William C. Skarnes, Ph.D.
The Jackson Laboratory for Genomic Medicine
Bill's laboratory is currently exploiting new genome-editing technology to study gene function and to model disease in human stem cells.
Bill received his BSc and MSc in Microbiology and Immunology from McGill University in Montreal, Canada. In 1992, he was awarded his Ph.D. in Molecular and Medical Genetics from the University of Toronto where he pioneered gene-trapping technology in mouse embryonic stem (ES) cells. Following his postdoctoral training with Rosa Beddington in Edinburgh, Bill was a group leader at the BBSRC Centre for Genome Research in Edinburgh.
In 1997, Bill took up an appointment as an Assistant Professor at the University of California at Berkeley. Here, his laboratory demonstrated the value of large-scale mutant ES cell resources for gene-based, phenotype-driven screens in mice. With colleagues in the Bay Area, Bill initiated the BayGenomics programme, the first large public gene trap resource.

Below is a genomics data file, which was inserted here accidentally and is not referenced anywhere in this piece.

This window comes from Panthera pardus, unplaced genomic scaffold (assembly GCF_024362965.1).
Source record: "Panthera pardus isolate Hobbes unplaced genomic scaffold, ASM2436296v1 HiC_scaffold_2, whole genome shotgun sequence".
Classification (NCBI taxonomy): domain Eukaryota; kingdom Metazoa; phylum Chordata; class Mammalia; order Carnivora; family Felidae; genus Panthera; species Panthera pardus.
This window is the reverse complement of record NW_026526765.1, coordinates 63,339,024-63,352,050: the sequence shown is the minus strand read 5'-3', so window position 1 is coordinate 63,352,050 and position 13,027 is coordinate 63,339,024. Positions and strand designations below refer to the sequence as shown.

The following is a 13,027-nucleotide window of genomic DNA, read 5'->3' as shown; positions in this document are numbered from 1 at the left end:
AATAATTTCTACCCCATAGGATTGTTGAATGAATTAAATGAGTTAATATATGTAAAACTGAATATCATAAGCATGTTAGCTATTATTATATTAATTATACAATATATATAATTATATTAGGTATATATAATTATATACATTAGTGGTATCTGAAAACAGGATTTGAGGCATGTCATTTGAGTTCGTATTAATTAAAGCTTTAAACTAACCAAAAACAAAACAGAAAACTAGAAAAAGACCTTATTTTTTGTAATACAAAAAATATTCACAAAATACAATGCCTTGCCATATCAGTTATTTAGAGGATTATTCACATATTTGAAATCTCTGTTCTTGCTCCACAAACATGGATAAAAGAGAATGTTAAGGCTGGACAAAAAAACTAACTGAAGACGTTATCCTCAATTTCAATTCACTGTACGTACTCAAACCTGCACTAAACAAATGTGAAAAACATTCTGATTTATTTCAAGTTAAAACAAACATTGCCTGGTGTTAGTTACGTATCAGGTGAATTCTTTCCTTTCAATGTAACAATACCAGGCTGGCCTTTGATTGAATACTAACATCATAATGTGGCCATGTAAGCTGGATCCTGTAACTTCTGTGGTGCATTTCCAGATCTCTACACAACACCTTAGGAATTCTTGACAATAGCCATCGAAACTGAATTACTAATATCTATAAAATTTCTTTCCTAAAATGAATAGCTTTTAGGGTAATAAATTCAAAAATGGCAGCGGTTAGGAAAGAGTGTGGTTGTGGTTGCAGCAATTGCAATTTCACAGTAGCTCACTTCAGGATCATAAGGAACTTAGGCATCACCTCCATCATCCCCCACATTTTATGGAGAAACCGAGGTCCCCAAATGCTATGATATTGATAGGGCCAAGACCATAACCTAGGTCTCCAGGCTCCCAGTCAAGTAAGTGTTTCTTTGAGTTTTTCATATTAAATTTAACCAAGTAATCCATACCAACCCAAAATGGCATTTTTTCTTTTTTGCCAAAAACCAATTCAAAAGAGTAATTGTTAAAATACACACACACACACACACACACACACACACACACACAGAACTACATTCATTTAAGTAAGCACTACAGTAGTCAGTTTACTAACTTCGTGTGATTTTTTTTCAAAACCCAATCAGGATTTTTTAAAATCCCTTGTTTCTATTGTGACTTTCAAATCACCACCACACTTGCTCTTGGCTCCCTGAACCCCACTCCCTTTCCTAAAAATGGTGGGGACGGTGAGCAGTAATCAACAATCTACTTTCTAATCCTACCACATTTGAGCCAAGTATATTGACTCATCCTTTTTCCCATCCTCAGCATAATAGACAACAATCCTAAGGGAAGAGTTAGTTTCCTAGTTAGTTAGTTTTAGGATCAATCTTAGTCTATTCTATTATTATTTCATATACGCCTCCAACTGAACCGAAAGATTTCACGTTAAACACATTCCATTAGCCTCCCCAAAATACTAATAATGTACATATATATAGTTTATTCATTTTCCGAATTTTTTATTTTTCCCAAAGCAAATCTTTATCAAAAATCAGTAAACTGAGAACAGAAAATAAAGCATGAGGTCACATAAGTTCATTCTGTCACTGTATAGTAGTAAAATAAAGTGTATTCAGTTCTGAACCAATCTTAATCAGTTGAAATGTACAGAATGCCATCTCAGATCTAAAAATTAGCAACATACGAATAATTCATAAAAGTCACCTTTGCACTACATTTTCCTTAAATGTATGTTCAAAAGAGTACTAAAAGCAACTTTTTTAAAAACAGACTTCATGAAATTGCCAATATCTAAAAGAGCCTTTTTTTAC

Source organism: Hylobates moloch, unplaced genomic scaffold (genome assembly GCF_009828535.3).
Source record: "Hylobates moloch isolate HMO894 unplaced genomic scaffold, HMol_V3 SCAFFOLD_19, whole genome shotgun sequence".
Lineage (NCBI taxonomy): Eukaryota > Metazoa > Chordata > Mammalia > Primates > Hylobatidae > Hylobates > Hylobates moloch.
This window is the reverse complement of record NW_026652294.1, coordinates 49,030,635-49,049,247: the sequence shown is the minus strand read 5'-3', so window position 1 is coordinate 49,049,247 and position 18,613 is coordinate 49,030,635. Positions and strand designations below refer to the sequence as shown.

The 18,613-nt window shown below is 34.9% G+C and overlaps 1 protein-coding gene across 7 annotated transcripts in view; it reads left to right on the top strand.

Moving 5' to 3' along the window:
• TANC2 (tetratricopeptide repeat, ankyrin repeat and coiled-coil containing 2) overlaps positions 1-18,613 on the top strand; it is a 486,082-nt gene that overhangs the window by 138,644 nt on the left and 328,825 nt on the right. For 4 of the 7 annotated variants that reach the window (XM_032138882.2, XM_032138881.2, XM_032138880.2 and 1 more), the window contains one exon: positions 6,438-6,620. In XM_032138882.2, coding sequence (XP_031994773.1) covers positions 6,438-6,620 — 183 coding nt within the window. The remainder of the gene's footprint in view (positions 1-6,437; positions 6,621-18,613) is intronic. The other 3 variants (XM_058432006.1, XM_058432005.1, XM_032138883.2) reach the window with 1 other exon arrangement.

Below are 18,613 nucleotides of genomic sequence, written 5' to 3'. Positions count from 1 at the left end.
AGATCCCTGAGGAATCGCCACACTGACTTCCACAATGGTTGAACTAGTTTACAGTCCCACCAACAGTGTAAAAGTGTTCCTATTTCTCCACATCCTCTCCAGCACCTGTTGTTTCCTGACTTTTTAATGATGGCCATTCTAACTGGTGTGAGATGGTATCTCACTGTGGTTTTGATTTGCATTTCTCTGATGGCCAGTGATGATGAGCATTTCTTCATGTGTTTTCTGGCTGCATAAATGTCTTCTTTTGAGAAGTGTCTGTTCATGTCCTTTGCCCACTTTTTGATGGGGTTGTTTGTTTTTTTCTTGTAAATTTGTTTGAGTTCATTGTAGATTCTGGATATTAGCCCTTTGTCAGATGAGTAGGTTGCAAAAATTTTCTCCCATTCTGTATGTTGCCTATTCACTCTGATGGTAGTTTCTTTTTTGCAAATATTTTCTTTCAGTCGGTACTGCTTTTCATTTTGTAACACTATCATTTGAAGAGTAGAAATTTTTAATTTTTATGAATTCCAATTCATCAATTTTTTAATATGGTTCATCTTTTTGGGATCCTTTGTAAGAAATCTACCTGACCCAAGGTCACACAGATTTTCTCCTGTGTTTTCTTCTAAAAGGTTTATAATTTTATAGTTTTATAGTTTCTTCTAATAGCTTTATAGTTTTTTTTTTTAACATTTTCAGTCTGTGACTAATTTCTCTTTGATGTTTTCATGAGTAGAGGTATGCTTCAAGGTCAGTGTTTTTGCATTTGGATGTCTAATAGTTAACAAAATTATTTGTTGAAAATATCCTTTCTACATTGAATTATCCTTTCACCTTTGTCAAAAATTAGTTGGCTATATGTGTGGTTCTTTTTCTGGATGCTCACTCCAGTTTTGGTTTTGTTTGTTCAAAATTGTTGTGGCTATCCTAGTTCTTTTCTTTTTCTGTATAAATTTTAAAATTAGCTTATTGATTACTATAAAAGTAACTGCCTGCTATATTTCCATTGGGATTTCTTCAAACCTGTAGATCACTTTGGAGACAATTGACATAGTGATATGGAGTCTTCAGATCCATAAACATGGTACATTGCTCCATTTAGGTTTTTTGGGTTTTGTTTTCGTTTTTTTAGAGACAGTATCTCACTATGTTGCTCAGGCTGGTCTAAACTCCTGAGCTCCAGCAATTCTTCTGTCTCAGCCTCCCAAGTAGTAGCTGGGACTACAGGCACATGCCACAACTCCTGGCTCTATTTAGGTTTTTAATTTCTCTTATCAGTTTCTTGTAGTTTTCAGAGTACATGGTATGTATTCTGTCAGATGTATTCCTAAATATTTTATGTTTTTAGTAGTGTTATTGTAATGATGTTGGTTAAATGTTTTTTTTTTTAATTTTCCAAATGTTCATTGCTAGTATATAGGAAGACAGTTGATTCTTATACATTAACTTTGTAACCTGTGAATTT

From 2003 to 2016 Bill led the Mouse Developmental Genetics and ES Cell Mutagenesis teams at the Sanger Center that established a high-throughput pipeline for the production of many thousands of targeted gene mutations in mouse ES cells for EUCOMM (European Conditional Mouse Mutagenesis Program) and KOMP (Knockout Mouse Project) with funding from the European Union and National Institutes of Health . This mutant ES cell resource is the foundation for ongoing efforts by theInternational Mouse Phenotyping Consortium to elucidate the function of all 20,000 genes in the mouse.